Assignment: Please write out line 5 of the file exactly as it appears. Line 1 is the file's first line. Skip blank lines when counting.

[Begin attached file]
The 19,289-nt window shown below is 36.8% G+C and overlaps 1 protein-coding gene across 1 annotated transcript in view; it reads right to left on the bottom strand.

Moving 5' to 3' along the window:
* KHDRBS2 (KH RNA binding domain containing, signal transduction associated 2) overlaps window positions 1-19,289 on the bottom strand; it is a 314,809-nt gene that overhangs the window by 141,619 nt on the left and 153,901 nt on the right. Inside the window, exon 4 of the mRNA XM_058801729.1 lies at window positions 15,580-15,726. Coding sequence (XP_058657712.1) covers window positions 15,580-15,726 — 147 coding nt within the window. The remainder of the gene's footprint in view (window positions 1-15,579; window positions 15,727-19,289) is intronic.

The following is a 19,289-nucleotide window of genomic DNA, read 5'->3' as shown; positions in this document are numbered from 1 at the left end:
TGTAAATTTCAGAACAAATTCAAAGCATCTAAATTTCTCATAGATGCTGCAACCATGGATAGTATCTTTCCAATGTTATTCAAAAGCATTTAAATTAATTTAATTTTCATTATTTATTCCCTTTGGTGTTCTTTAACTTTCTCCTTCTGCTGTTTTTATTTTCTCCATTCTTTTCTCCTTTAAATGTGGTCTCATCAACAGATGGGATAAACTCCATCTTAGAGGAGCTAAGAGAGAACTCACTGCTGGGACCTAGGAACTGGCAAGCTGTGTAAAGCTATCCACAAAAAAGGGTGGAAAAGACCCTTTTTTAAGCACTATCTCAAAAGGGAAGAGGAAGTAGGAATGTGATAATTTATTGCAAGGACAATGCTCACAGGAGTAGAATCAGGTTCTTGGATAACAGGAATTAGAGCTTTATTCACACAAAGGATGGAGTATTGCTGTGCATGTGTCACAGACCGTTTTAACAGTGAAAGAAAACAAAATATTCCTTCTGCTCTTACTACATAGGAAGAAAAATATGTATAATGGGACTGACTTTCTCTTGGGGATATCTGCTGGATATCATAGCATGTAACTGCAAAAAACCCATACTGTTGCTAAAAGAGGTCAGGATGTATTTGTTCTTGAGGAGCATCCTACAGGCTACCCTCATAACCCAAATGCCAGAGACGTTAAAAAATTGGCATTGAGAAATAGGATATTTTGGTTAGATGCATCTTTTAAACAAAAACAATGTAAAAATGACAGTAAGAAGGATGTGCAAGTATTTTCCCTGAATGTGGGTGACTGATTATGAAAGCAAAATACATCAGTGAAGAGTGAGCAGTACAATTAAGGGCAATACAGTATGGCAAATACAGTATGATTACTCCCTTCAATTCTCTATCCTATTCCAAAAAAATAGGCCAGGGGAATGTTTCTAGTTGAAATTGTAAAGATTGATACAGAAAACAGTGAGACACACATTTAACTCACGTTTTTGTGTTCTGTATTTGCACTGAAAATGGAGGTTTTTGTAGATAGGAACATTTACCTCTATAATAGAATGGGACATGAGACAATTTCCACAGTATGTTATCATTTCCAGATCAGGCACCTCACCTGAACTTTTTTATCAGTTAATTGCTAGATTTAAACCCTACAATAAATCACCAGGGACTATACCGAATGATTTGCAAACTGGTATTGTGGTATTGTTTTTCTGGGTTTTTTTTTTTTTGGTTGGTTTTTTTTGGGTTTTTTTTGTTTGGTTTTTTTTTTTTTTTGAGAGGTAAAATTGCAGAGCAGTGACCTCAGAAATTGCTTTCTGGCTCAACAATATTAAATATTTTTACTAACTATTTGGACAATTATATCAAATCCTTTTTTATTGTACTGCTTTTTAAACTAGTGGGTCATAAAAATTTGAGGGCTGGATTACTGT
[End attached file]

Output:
TGTAAATTTCAGAACAAATTCAAAGCATCTAAATTTCTCATAGATGCTGCAACCATGGATAGTATCTTTCCAATGTTATTCAAAAGCATTTAAATTAATTTAATTTTCATTATTTATTCCCTTTGGTGTTCTTTAACTTTCTCCTTCTGCTGTTTTTATTTTCTCCATTCTTTTCTCCTTTAAATGTGGTCTCATCAACAGATGGGATAAACTCCATCTTAGAGGAGCTAAGAGAGAACTCACTGCTGGGACCTAGGAACTGGCAAGCTGTGTAAAGCTATCCACAAAAAAGGGTGGAAAAGACCCTTTTTTAAGCACTATCTCAAAAGGGAAGAGGAAGTAGGAATGTGATAATTTATTGCAAGGACAATGCTCACAGGAGTAGAATCAGGTTCTTGGATAACAGGAATTAGAGCTTTATTCACACAAAGGATGGAGTATTGCTGTGCATGTGTCACAGACCGTTTTAACAGTGAAAGAAAACAAAATATTCCTTCTGCTCTTACTACATAGGAAGAAAAATATGTATAATGGGACTGACTTTCTCTTGGGGATATCTGCTGGATATCATAGCATGTAACTGCAAAAAACCCATACTGTTGCTAAAAGAGGTCAGGATGTATTTGTTCTTGAGGAGCATCCTACAGGCTACCCTCATAACCCAAATGCCAGAGACGTTAAAAAATTGGCATTGAGAAATAGGATATTTTGGTTAGATGCATCTTTTAAACAAAAACAATGTAAAAATGACAGTAAGAAGGATGTGCAAGTATTTTCCCTGAATGTGGGTGACTGATTATGAAAGCAAAATACATCAGTGAAGAGTGAGCAGTACAATTAAGGGCAATACAGTATGGCAAATACAGTATGATTACTCCCTTCAATTCTCTATCCTATTCCAAAAAAATAGGCCAGGGGAATGTTTCTAGTTGAAATTGTAAAGATTGATACAGAAAACAGTGAGACACACATTTAACTCACGTTTTTGTGTTCTGTATTTGCACTGAAAATGGAGGTTTTTGTAGATAGGAACATTTACCTCTATAATAGAATGGGACATGAGACAATTTCCACAGTATGTTATCATTTCCAGATCAGGCACCTCACCTGAACTTTTTTATCAGTTAATTGCTAGATTTAAACCCTACAATAAATCACCAGGGACTATACCGAATGATTTGCAAACTGGTATTGTGGTATTGTTTTTCTGGGTTTTTTTTTTTTTGGTTGGTTTTTTTTGGGTTTTTTTTGTTTGGTTTTTTTTTTTTTTTGAGAGGTAAAATTGCAGAGCAGTGACCTCAGAAATTGCTTTCTGGCTCAACAATATTAAATATTTTTACTAACTATTTGGACAATTATATCAAATCCTTTTTTATTGTACTGCTTTTTAAACTAGTGGGTCATAAAAATTTGAGGGCTGGATTACTGT